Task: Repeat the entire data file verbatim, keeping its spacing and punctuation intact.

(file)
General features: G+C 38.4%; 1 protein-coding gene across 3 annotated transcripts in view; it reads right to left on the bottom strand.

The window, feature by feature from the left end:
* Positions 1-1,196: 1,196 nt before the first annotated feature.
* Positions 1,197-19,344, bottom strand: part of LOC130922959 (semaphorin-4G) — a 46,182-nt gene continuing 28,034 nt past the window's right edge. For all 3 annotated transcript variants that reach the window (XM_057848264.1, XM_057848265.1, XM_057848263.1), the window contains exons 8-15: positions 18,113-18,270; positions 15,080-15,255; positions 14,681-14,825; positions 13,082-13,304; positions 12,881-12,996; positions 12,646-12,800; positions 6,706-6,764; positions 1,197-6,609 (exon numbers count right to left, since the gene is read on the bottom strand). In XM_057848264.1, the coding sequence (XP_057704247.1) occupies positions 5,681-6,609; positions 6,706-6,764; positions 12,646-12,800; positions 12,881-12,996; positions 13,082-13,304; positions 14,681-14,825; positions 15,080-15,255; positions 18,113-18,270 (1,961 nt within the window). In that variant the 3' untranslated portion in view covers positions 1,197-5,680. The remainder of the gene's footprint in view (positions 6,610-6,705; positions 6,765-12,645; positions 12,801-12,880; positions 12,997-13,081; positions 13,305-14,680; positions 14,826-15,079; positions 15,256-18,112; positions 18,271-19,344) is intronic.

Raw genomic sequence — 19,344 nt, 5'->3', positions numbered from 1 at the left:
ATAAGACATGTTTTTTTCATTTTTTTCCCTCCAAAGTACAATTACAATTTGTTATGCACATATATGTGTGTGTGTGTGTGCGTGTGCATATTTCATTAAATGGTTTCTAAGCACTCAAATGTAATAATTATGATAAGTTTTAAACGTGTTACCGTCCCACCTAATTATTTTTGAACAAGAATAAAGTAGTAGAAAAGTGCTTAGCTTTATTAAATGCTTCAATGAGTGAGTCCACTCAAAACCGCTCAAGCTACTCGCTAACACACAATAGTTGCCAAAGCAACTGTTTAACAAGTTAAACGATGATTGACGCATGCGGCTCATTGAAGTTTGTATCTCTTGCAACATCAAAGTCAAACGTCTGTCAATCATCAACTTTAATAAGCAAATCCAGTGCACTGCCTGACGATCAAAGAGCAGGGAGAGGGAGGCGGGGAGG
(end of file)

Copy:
General features: G+C 38.4%; 1 protein-coding gene across 3 annotated transcripts in view; it reads right to left on the bottom strand.

The window, feature by feature from the left end:
* Positions 1-1,196: 1,196 nt before the first annotated feature.
* Positions 1,197-19,344, bottom strand: part of LOC130922959 (semaphorin-4G) — a 46,182-nt gene continuing 28,034 nt past the window's right edge. For all 3 annotated transcript variants that reach the window (XM_057848264.1, XM_057848265.1, XM_057848263.1), the window contains exons 8-15: positions 18,113-18,270; positions 15,080-15,255; positions 14,681-14,825; positions 13,082-13,304; positions 12,881-12,996; positions 12,646-12,800; positions 6,706-6,764; positions 1,197-6,609 (exon numbers count right to left, since the gene is read on the bottom strand). In XM_057848264.1, the coding sequence (XP_057704247.1) occupies positions 5,681-6,609; positions 6,706-6,764; positions 12,646-12,800; positions 12,881-12,996; positions 13,082-13,304; positions 14,681-14,825; positions 15,080-15,255; positions 18,113-18,270 (1,961 nt within the window). In that variant the 3' untranslated portion in view covers positions 1,197-5,680. The remainder of the gene's footprint in view (positions 6,610-6,705; positions 6,765-12,645; positions 12,801-12,880; positions 12,997-13,081; positions 13,305-14,680; positions 14,826-15,079; positions 15,256-18,112; positions 18,271-19,344) is intronic.

Raw genomic sequence — 19,344 nt, 5'->3', positions numbered from 1 at the left:
ATAAGACATGTTTTTTTCATTTTTTTCCCTCCAAAGTACAATTACAATTTGTTATGCACATATATGTGTGTGTGTGTGTGCGTGTGCATATTTCATTAAATGGTTTCTAAGCACTCAAATGTAATAATTATGATAAGTTTTAAACGTGTTACCGTCCCACCTAATTATTTTTGAACAAGAATAAAGTAGTAGAAAAGTGCTTAGCTTTATTAAATGCTTCAATGAGTGAGTCCACTCAAAACCGCTCAAGCTACTCGCTAACACACAATAGTTGCCAAAGCAACTGTTTAACAAGTTAAACGATGATTGACGCATGCGGCTCATTGAAGTTTGTATCTCTTGCAACATCAAAGTCAAACGTCTGTCAATCATCAACTTTAATAAGCAAATCCAGTGCACTGCCTGACGATCAAAGAGCAGGGAGAGGGAGGCGGGGAGG